ST. GEORGE – New county commissioners were chosen and the candidates for county attorney head to a primary in the wake of the Washington County Republican Convention held Saturday morning.
Washington County Commissioner James Eardley, who has held the position for 15 years, sought to retain Seat A for a final term, but was defeated by challenger Zachary Renstrom after three rounds of voting. Aldred, Eardley and Renstrom made it to the second round, then Eardley and Renstrom, with the latter taking the victory with 72 percent of the vote.
Renstrom credited his win to tirelessly working with delegates to get his message out, having described himself as likely being one of the least known candidates.
“I feel overwhelmed and humbled,” Renstrom said of his nomination.
If elected to office in the general elections, Renstrom said his first priority will be coming up with a master plan for public lands in the county. The county economy will also be a strong priority, he said.
Renstrom has a background as a civil engineer and patent attorney, two things he said will greatly benefit the county.
Others vying for the nomination were Greg Aldred, Mark Boyer and Slade Hughes.
Renstrom will face Democratic challenger Chris White for Seat A in the fall.
Chet Hughes, Victor Iverson and Daniel McArther each sought the Commission Seat B. Commissioner Denny Drake, who currrently holds Seat B, did not seek another term as he will soon be leaving on a church mission.
Iverson, a former advisor to Sen. Mike Lee on public lands issues, took 67 percent of the vote in the first round of voting.
During a fiery speech given before the voting, Iverson raised his voice and pounded the pulpit multiple times. Iverson stated his belief that the federal government “should be challenged and must be challenged” in regard to public and other issues. Like other candidates, he’s used the dispute between Cliven Bundy and the BLM as an example of federal overreach.
Iverson could not be reached for comment following the vote. He will face Democratic challenger Paul Van Dam for Seat B.
Incumbent Cory Pulsipher was re-elected as the Washington County Sheriff with 88 percent of the delegate vote, soundly defeating challenger Hank Kodele.
Kodele said he ran against Pulsipher to give people another choice on the ballot, and also said he felt he could do a better job.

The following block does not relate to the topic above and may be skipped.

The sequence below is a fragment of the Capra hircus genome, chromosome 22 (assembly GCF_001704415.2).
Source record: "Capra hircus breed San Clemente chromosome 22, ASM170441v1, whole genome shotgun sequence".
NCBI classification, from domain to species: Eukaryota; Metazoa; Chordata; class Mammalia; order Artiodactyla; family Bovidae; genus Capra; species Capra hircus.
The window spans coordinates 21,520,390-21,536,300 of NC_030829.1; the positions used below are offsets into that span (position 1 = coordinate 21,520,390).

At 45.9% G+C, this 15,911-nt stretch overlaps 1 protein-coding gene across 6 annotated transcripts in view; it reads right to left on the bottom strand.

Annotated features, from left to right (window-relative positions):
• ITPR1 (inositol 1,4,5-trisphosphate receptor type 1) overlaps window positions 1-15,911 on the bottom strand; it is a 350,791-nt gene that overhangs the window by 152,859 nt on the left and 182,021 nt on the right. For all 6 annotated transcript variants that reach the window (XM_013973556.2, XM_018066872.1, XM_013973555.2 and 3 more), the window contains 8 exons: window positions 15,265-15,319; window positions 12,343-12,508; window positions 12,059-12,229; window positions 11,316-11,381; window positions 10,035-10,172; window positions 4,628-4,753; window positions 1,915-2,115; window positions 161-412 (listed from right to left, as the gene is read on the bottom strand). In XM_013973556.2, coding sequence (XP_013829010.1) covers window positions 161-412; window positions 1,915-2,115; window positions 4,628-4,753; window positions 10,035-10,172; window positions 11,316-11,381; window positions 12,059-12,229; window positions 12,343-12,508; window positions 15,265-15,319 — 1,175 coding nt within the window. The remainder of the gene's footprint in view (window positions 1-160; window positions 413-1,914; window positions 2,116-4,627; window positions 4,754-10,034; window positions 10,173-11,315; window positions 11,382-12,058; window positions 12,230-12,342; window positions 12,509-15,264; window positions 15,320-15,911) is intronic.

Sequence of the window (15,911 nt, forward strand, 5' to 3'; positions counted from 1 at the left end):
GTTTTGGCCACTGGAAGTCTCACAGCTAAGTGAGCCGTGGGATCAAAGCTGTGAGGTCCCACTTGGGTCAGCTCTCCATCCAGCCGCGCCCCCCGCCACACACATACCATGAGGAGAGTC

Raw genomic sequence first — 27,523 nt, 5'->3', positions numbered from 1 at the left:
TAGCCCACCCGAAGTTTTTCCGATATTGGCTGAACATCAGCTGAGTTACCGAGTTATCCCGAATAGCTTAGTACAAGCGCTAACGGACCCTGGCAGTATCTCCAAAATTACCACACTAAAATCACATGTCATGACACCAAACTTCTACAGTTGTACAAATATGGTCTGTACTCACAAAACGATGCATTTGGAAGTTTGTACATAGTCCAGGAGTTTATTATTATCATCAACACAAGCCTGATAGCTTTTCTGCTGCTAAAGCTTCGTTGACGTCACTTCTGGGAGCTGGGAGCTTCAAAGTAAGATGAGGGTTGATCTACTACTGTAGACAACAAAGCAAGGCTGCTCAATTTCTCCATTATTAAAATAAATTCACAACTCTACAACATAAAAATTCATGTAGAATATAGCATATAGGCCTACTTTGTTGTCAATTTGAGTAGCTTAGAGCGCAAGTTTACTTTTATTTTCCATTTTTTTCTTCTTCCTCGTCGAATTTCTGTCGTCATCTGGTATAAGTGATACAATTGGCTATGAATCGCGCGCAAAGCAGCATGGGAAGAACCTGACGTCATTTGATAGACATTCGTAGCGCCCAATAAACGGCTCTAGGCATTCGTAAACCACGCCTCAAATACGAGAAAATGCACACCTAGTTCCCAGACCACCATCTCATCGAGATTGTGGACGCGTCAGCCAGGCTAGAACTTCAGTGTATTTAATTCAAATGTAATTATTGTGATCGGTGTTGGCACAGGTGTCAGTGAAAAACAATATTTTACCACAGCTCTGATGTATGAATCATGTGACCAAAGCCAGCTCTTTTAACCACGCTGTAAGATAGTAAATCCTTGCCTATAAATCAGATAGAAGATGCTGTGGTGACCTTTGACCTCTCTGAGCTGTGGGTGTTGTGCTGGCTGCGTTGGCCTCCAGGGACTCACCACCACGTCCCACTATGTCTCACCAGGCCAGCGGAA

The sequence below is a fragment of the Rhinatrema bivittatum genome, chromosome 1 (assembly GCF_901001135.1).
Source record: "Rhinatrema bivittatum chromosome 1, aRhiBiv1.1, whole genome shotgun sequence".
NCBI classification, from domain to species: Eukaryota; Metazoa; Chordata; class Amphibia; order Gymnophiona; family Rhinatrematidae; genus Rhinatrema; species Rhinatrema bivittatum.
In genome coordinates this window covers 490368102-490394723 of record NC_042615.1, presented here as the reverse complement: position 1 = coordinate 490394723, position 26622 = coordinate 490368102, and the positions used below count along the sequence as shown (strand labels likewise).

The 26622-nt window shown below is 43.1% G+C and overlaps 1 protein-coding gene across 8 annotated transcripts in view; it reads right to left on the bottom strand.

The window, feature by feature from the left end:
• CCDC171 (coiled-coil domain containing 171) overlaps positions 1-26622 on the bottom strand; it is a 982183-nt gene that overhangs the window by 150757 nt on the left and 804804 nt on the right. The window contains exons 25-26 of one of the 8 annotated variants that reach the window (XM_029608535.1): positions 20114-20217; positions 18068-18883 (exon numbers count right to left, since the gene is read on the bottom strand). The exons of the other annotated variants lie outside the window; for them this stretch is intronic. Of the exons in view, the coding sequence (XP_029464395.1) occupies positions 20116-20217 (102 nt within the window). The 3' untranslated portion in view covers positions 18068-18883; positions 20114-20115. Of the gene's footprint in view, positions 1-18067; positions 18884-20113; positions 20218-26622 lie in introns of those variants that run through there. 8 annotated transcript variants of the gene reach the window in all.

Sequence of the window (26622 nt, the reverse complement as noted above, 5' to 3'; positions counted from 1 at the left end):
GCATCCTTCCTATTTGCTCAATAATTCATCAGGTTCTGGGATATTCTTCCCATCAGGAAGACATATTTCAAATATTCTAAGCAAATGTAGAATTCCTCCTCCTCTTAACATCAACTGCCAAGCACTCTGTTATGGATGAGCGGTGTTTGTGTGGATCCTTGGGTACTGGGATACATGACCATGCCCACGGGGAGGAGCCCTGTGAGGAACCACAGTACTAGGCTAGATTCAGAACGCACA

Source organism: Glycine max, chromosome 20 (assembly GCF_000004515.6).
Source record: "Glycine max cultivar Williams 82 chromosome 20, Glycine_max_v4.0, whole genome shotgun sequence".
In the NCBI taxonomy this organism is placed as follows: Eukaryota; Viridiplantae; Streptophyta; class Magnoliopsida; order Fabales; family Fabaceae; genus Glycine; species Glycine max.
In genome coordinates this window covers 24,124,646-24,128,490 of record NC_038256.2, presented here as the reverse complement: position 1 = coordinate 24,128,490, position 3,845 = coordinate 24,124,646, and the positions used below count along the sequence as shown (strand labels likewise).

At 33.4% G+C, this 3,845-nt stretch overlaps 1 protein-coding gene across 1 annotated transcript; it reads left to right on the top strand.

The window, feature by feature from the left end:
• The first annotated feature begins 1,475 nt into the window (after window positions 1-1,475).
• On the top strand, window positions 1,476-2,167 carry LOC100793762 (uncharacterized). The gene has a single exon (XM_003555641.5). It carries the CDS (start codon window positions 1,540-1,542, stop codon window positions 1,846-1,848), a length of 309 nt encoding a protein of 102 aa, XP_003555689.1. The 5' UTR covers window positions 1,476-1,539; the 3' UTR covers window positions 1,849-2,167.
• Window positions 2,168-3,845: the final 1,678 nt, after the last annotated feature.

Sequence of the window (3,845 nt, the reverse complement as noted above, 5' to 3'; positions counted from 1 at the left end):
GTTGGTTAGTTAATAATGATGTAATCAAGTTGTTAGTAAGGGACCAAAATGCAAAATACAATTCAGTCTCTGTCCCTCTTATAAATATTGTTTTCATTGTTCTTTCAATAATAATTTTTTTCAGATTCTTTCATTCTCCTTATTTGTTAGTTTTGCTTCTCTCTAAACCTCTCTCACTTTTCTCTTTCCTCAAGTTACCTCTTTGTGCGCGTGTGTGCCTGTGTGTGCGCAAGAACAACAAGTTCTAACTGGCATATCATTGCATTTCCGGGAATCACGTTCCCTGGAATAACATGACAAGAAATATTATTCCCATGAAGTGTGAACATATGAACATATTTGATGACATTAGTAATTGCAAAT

Before the vote, Pulsipher said he had promised the people of the county he would defend their rights to public lands and their gun rights. He had delivered on that promise while in office, he said. He also mentioned his efforts to create a county-wide animal shelter.
After the vote, Pulsipher said: “I’m excited and also very humbled. I truly care about Washington County. This is my home and this is who I am.”
Pulsipher is unchallenged in the general election.
Brock Belnap and Nathan Caplin will be facing each other in a primary election in June. Belnap garnered 57 percent of the vote. Nominee candidates need at least 60 percent of the vote to avoid a primary.
Following the vote, Belnap said he would be on the campaign trail, meeting with voters and talking to them about the issues. Prior to the vote, he told the delegates of his efforts to protect access to public lands by participating in a state-wide lawsuit against the federal government’s restricting access to thousands of back-country roads. He also said, “I will resist any effort to change our traditional values.”
Caplin, who gained 42 percent of the vote, said the county attorney’s race this year is more important than it’s ever been due the growing climate of federal overreach. Part of Caplin’s platform involves creating proactive strategies on how to deal with possible federal encroachment on the county.
Whoever wins the June primary will run unopposed in the general election.
Tom Durrant won the nomination with over 60 percent of the vote, beating out David Miller and Chris Isom.
Durrant, a long-time employee of the County Assessor’s Office, was endorsed by outgoing County Assessor Arthur Partridge. As the county’s next assessor, he told delegates he is capable of managing the assessor’s office and will deal with people fairly. “I will be open honest, and available,” he said.